When you get down to it, the only thing that matters is the right of secession. If the South had the right to secede from the Union, then Southerners are the heroes of American history and Northerners the villains who started a bloody fratricidal war for commercial gain.
That is how it was largely viewed in Europe during and after the war, as Charles Dickens proves. British Lord Acton (John Dalberg Acton) wrote this to Gen. Robert E. Lee a year-and-a-half after Appomattox:
. . . I saw in State Rights the only availing check upon the absolutism of the sovereign will, and secession filled me with hope, not as the destruction but as the redemption of Democracy. . . . Therefore I deemed that you were fighting the battles of our liberty, our progress, and our civilization; and I mourn for the stake which was lost at Richmond more deeply than I rejoice over that which was saved at Waterloo.10
Of course the South had the right to secede from the Union. Anybody who believes in the Declaration of Independence has to believe in the right of secession. The Declaration of Independence is the greatest Ordinance of Secession ever written.
The fact that the Constitution did not prohibit secession, and three states -- Virginia, New York and Rhode Island -- reserved the right of secession before acceding to the U.S. Constitution, proves the right of secession. Virginia, New York and Rhode Island's reserved right of secession was acknowledged and approved by the other states, which means that they had it too because all the states are equal. Horace Greeley certainly believed in the right of secession.
The secession debate in the South in the months before they left the Union, the calling of conventions, the votes, the formation of a new nation on this earth, was, as I said, the greatest expression of democracy and self-government in the history of the world. The Colonists of 1776 were a great expression too but the South in 1860-61 was so much larger and covered a continent-size landmass and represented the exact same argument as 1776, so I would give the South one up.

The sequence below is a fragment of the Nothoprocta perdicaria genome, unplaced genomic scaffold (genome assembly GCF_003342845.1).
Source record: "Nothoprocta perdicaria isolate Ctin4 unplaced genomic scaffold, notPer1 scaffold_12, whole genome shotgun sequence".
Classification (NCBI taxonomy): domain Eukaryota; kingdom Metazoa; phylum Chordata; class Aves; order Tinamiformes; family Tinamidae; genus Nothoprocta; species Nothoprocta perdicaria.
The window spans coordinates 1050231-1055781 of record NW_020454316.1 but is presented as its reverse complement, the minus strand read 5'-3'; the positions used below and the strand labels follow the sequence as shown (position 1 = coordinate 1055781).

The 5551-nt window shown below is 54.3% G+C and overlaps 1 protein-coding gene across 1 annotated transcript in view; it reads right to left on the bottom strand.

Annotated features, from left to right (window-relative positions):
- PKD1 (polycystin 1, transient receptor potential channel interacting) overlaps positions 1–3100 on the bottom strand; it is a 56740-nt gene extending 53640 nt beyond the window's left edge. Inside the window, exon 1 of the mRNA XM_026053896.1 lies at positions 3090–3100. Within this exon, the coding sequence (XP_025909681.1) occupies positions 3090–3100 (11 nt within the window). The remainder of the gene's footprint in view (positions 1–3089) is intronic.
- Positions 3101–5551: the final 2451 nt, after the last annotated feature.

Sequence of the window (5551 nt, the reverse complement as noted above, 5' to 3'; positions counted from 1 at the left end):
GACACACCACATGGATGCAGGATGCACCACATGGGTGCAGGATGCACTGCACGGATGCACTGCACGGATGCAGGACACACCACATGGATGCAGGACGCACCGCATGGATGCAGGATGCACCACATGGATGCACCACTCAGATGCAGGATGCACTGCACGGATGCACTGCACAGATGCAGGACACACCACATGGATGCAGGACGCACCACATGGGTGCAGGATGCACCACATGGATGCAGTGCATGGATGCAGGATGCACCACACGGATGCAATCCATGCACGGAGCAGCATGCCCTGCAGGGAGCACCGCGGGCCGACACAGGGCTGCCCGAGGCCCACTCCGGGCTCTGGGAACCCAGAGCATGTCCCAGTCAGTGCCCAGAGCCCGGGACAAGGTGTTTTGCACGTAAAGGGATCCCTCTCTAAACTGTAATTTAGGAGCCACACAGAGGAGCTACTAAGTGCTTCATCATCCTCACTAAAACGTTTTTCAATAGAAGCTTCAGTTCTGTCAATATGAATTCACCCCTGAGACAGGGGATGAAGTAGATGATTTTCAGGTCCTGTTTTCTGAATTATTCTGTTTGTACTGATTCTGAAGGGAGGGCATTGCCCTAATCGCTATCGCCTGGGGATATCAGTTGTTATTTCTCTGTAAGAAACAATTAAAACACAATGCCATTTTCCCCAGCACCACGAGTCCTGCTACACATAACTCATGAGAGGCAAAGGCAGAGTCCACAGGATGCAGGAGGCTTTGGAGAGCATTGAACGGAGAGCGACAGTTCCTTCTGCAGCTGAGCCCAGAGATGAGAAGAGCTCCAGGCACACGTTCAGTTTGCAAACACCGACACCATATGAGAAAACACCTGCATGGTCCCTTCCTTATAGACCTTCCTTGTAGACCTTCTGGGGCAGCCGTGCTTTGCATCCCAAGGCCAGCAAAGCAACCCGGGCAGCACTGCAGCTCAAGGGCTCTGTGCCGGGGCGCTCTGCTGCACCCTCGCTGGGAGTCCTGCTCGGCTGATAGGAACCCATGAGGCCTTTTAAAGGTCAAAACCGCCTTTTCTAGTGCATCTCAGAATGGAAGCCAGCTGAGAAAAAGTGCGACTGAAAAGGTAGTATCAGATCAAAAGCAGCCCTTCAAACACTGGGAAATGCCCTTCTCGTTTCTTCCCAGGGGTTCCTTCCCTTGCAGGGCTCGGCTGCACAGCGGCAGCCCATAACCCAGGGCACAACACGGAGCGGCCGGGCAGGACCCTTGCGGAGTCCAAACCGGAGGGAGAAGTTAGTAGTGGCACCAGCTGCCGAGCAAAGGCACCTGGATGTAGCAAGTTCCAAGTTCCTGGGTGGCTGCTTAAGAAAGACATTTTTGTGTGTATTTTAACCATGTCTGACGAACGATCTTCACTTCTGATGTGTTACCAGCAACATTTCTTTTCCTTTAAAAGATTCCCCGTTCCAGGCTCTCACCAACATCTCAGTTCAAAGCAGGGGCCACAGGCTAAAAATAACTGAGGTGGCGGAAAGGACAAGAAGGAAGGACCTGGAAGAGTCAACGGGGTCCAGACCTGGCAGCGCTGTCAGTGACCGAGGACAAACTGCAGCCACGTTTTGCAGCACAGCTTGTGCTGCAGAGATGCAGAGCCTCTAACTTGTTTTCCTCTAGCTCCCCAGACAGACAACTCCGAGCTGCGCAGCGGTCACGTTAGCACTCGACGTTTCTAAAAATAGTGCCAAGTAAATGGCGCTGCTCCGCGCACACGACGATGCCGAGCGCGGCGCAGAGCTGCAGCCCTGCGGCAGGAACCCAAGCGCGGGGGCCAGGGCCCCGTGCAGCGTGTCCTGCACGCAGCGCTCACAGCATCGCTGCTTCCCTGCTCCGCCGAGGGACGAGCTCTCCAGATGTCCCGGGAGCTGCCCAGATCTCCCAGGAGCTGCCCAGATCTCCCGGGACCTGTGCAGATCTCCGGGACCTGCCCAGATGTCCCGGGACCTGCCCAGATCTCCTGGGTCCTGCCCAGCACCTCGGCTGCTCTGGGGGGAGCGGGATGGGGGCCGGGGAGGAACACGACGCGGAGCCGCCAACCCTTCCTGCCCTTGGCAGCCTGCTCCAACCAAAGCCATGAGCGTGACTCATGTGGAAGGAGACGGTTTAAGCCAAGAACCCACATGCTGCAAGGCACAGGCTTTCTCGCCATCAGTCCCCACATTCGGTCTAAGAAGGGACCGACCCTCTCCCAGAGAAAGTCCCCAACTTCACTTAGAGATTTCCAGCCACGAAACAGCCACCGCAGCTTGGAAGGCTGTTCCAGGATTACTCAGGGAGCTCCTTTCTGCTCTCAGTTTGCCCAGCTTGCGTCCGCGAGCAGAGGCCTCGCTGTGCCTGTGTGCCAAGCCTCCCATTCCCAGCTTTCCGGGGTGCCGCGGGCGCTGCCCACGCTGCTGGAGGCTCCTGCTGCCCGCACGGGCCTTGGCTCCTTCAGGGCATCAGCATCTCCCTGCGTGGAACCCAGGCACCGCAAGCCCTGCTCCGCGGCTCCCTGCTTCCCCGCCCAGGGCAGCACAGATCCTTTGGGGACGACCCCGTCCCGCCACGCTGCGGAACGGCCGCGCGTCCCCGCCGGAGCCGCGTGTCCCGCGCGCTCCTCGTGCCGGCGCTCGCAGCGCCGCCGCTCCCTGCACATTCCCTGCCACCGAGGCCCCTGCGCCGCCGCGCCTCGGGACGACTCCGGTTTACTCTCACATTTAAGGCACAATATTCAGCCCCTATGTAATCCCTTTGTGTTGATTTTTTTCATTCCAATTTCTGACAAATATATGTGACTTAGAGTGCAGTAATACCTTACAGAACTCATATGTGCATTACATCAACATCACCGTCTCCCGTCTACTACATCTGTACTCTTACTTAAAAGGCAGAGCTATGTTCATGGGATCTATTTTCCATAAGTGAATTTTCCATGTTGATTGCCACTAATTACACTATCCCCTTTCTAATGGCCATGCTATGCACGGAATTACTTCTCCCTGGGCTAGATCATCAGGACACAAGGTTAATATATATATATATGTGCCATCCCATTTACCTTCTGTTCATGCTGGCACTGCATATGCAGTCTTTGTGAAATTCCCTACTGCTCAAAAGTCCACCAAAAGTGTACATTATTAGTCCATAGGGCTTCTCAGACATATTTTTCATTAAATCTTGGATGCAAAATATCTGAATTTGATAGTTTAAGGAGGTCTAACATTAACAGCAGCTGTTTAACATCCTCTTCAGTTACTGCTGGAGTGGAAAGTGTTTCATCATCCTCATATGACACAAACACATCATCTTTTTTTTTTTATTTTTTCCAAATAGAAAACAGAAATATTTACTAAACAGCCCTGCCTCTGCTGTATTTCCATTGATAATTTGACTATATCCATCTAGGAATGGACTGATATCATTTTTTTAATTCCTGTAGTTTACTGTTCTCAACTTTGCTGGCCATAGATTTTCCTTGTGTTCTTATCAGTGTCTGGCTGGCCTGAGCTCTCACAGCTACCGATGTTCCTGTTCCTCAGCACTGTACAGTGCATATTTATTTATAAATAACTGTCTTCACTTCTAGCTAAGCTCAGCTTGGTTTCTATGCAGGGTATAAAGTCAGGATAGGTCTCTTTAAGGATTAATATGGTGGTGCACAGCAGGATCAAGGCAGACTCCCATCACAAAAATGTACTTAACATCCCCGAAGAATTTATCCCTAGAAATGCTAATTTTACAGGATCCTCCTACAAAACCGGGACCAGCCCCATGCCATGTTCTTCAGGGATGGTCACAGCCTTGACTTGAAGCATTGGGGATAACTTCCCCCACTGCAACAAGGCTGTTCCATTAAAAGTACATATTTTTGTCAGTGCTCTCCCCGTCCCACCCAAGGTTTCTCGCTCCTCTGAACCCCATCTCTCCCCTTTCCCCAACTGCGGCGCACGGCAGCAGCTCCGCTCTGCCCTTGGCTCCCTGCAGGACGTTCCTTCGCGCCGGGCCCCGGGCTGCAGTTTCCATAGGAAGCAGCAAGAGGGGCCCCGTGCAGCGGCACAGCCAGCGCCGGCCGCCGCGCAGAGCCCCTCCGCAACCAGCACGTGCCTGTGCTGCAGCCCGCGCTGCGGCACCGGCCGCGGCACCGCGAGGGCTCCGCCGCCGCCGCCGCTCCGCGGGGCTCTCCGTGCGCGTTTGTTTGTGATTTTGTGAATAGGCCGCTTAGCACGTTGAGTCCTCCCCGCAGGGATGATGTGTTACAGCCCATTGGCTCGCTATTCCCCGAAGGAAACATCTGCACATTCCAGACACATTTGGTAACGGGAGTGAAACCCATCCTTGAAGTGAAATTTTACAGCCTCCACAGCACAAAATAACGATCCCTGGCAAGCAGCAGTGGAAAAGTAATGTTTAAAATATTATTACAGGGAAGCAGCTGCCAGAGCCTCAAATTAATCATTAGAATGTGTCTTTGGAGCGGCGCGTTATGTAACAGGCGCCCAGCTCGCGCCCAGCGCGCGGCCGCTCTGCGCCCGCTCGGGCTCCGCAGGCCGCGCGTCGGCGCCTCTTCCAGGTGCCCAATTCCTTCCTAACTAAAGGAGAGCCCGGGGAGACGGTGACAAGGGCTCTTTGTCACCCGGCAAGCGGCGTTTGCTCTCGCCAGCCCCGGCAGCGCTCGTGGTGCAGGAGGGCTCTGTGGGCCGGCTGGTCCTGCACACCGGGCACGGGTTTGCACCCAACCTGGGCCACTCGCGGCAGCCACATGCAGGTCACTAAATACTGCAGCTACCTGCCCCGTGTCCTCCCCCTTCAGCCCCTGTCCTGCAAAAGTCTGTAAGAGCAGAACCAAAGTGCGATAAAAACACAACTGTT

Or perhaps a tie.
But a tie with the Founding Fathers puts the South in pretty damn good company.
This book proves, beyond the shadow of a doubt, that the North did not go to war to end slavery or free the slaves.
The impending annihilation of the Northern economy and the rise of the South are what drove the actions of most participants, North and South, in the spring of 1861 when the war started.
Abraham Lincoln started the war the North demanded, as the Providence Daily Post asserted, "because Abraham Lincoln loves a party better than he loves his country," and 750,000 men had to die, and over a million be maimed.
Southerners are patriotic Americans and our ancestors accepted the verdict of the battlefield, though it was not a just verdict. We fought well and were proud of ourselves for standing with George Washington, Thomas Jefferson, Patrick Henry and all the others who believed in States' Rights.
There was an ad that ran often in the back of the original Confederate Veteran magazine of 1893 to 1932 and it said, "One Country, . . . One Flag."
We, in the South, are enormously proud of that country and flag, but the truth of our glorious Southern history is going to be told.
1 Besides, the U.S. Constitution strongly protected slavery. Slavery was not in danger in the Union, and 94% of Southerners didn't own slaves anyway. Also, the Confederate Constitution allowed free states to join. Slavery was not required. Southerners wanted free states to join for economic reasons and anticipated that many would. This worried Lincoln to death.
2 Clyde N. Wilson, Abstract, The Creed of the Old South by Basil L. Gildersleeve, Society of Independent Southern Historians, http://southernhistorians.org/the-societys-southern-life-recommended-reading/11-southern-literature/11-09-southern-literature-southern-view-of-southern-culture/11-09-04/, accessed 10/11/2014.
3 Basil L. Gildersleeve, The Creed of the Old South (Baltimore: The Johns Hopkins Press, 1915; reprint: BiblioLife, Penrose Library, University of Denver (no date given), 26-27.
4 Eugene D. Genovese, The Southern Tradition, The Achievements and Limitations of an American Conservatism (Cambridge, MA and London: Harvard University Press, 1994), Preface, xi-xii. Dr. Genovese passed away September 26, 2012.
5 President Ronald Reagan, First Inaugural, January 20, 1981.
6 George Orwell, 1984 (New York: New American Library, 1950), 32. This was one of the slogans of Big Brother's English Socialist Party of Oceania, INGSOC.
7 Ibid, 128.
8 Anne Farrow, Joel Lang, Jenifer Frank of The Hartford Courant, Complicity, How the North Promoted, Prolonged, and Profited from Slavery (NY: Ballantine Books, 2005), Preface, xvii - xix.
9 Ralph Waldo Emerson, diary entry, in Clyde N. Wilson, "Our History and Their Myth: Comparing the Confederacy and the Union," Confederate Veteran, Vol. 72, No. 2, March/April, 2014, 19.
10 John Dalberg-Acton to Gen. Robert E. Lee, November 4, 1866, The Acton-Lee Correspondence, http://archive.lewrockwell.com/orig3/acton-lee.html, accessed November 10, 2014.